A quick look on Asda gave me this information:
£7 – single size summer duvet
£15 – Slumberdown 13.5 tog duvet and pillow set.
Hand sewn traditional quilts are lovely, don’t get me wrong. I’d love someone to make me one, but it would just be decoration. The quilts at Uni are filled with the thinnest stuffing available and small, they just fit a single bed. You couldn’t wrap up warm in one.
It wouldn’t replace the softness of a cheap duvet, and it can’t be changed with a new cover as often as the £7 Asda duvet. Who’d pay me £14 for a hand made single duvet? (I’m imagining hands shooting up) Two children will benefit if you do, what about £21 (three children) how many children do you want to keep warm?
Sadly, I’m in the minority. One family is going to receive our quilt, I hope they like it, maybe they’ll spread it across their knees while watching the wide screen TV they don’t have, maybe they’ll spread it on the floor as a rug. Our quilt group has chosen what will happen to it, we now have to choose which charity is given it.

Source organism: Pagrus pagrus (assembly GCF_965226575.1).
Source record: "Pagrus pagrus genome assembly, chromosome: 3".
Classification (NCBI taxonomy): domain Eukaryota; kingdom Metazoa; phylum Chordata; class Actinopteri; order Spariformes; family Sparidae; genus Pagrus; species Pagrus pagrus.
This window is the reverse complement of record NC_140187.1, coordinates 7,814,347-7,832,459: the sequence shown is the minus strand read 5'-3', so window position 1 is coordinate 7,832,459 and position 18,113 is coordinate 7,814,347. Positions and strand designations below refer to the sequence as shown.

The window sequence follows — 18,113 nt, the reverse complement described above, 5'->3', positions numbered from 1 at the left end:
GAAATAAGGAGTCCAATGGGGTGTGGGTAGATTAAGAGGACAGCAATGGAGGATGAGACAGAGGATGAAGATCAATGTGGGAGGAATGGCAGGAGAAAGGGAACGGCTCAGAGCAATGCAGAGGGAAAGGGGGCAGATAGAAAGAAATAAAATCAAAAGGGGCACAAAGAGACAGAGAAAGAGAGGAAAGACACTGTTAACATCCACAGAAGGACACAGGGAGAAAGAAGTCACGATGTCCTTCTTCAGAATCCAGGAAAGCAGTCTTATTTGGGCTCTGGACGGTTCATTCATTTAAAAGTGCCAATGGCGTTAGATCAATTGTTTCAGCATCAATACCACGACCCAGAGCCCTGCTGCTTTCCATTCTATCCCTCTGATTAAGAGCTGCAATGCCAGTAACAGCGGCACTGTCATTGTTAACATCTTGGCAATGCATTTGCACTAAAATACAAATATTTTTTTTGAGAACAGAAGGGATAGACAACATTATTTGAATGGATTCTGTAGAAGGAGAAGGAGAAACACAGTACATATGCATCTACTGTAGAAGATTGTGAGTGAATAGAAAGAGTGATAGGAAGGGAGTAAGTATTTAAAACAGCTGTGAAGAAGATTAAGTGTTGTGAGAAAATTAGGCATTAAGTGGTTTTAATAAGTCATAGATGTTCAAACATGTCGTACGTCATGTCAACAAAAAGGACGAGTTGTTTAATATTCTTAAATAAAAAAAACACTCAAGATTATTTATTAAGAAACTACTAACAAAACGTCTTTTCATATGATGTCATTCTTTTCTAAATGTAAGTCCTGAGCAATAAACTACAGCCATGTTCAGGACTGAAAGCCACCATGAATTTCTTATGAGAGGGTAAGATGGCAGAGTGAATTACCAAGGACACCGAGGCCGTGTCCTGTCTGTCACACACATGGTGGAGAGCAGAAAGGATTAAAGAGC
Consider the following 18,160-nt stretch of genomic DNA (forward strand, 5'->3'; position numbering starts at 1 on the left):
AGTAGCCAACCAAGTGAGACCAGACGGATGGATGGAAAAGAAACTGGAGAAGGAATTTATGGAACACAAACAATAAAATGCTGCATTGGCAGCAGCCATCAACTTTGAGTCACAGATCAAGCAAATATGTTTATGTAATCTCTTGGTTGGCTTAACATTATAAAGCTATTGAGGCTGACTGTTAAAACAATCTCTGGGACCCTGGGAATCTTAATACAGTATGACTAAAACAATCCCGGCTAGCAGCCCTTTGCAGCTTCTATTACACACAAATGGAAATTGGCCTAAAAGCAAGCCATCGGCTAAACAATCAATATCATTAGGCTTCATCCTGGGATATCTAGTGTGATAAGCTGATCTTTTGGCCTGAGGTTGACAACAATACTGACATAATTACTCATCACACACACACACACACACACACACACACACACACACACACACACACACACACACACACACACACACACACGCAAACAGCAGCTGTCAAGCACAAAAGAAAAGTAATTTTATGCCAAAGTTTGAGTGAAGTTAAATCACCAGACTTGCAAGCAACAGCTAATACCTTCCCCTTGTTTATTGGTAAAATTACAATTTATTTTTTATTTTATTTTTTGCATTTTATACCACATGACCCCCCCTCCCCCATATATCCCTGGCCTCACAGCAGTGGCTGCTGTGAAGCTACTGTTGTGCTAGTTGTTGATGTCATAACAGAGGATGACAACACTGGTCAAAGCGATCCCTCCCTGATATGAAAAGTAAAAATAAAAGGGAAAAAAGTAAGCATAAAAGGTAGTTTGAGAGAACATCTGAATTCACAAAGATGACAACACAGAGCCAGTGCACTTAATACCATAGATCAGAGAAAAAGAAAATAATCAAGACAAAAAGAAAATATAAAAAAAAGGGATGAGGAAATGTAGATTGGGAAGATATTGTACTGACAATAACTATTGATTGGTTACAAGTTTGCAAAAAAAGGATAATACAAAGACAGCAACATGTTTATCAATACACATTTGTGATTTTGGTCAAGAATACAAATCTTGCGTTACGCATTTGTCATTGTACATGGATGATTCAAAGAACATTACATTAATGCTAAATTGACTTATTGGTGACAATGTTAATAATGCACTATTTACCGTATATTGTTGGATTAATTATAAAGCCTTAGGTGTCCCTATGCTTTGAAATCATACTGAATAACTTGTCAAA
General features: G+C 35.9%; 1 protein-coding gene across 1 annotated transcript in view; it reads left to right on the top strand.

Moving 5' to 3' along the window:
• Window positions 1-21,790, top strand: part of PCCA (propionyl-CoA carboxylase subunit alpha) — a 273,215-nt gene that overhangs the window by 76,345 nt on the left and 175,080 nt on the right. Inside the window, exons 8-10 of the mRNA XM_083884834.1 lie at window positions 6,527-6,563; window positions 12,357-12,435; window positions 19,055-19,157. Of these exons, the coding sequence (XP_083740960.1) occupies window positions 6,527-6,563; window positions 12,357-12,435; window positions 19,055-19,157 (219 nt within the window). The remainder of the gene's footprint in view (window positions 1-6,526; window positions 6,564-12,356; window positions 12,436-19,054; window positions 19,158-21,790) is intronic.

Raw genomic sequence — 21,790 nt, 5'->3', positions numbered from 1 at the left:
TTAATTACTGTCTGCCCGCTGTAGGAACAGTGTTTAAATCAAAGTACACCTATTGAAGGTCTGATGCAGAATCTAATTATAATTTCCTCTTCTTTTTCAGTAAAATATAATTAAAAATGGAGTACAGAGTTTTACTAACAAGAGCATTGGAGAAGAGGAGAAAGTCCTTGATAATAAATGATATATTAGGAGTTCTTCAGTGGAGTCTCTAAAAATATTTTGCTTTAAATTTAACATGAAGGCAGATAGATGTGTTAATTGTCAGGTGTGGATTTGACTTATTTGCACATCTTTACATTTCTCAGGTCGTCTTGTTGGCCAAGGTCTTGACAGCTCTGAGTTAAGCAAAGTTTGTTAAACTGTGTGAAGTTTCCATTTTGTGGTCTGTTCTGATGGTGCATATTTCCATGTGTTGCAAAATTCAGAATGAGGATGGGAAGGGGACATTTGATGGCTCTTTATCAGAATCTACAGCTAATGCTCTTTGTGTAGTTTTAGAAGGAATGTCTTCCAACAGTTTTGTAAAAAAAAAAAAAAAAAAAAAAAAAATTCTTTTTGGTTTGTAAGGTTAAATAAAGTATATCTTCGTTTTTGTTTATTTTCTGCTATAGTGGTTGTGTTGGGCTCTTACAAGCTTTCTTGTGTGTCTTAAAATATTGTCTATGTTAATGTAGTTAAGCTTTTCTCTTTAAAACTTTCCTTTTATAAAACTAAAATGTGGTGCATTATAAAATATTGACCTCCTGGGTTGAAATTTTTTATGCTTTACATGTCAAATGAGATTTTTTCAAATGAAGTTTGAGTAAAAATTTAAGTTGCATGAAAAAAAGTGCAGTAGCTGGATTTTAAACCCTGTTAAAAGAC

I have another suggestion, what if every student in the quilt group took the finished quilt home for one night. What if they turned off their heating, removed their duvet and spent the night under the quilt, then decided whether it would benefit a family.
What if I took them on a day trip, I could show them the family who live on my street, no wallpaper, little furniture and bits of scrap carpet for walking on. Four people living in a one roomed flat, a teenager and his little sister sleeping night after night on the sofa (year after year!), mum and grandmother sharing the only bed. What if the students were allowed to go to their little flat and hand the quilt over, sure the fuzzy feeling would be overwhelming, and my neighbours would be grateful, oh my, they would be so grateful. What if, when walking out of the flat I pointed to another flat, same situation. What about them? Two quilts… How many families?